Australia has just switched on the world’s largest lithium-ion battery.
The Tesla-built project will provide 100 megawatts to the state of South Australia, starting from Friday, a major milestone in the drive toward renewable energy for all.
“South Australia is now leading the world in dispatchable renewable energy, delivered to homes and businesses 24/7,” Jay Weatherill, the state’s premier — roughly equivalent to its governor — told The Guardian.
“While others are just talking, we are delivering our energy plan, making South Australia more self-sufficient, and providing backup power and more affordable energy for South Australians this summer,” Weatherill continued. “The world’s largest lithium ion battery will be an important part of our energy mix, and it sends the clearest message that South Australia will be a leader in renewable energy with battery storage.”
The battery is capable of providing enough power for 30,000 homes over the space of an hour. It’s hoped that the capacity will enable the state to even out power supply, helping businesses and homes avoid the blackouts that plagued the state after a storm last year.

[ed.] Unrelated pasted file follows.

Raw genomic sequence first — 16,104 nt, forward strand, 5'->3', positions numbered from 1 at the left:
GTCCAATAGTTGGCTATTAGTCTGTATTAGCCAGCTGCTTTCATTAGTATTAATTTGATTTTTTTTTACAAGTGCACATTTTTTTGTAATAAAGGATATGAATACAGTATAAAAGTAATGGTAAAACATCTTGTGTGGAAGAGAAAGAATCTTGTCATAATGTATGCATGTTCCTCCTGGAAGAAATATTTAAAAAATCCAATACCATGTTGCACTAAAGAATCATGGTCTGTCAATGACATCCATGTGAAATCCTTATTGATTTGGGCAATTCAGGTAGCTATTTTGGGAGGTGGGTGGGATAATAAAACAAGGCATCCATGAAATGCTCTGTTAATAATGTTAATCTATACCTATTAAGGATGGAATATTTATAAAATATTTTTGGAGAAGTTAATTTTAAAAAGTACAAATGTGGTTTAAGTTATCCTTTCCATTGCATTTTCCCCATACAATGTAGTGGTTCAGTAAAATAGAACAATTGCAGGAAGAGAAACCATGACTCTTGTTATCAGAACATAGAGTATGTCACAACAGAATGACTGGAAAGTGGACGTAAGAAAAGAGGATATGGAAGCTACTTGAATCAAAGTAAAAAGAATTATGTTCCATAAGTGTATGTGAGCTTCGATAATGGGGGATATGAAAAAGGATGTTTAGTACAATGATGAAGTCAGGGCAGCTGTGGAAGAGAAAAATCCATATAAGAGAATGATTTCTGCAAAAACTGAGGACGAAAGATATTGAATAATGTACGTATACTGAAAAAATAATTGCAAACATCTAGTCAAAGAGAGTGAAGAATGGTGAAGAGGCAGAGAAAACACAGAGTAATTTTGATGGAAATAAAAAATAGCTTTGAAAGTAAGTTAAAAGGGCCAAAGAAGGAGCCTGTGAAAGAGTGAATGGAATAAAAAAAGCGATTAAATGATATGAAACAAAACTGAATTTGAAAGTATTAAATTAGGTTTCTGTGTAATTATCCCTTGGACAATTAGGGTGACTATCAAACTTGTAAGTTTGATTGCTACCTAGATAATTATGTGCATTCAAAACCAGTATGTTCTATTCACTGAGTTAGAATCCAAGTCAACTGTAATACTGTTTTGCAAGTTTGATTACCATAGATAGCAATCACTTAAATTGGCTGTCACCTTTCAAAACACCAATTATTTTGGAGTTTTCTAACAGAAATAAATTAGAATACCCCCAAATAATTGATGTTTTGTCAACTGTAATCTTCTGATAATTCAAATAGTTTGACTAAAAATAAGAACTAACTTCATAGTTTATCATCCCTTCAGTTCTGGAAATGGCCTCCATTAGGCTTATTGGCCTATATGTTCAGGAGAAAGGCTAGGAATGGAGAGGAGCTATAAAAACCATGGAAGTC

The battery is hooked up to renewable energy firm Neoen’s Hornsdale wind farm near Jamestown. It forms part of a wider push totaling about 400 million U.S. dollars into renewable energy sources from the state, which also includes a solar thermal power plant at Port Augusta. The state aims to receive 50 percent of its energy from renewables by 2025.
The feat is a culmination of months of work, after CEO Elon Musk told Australian software billionaire Mike Cannon-Brookes in March that the company could get a system installed within 100 days or else it is free.
On November 23, Musk announced that he had finished the battery just 54 days after receiving permission from the Australian energy regulator.
Tesla was a bit sly with the timing. The company started building the battery before receiving regulatory clearance. Work started after the company won a bid from the South Australian government in March, which agreed to fund $113.3 million worth of battery storage facilites to the successful bidder.
“Congratulations to the Tesla crew and South Australian authorities who worked so hard to get this manufactured and installed in record time!” Musk said on his Twitter page last week.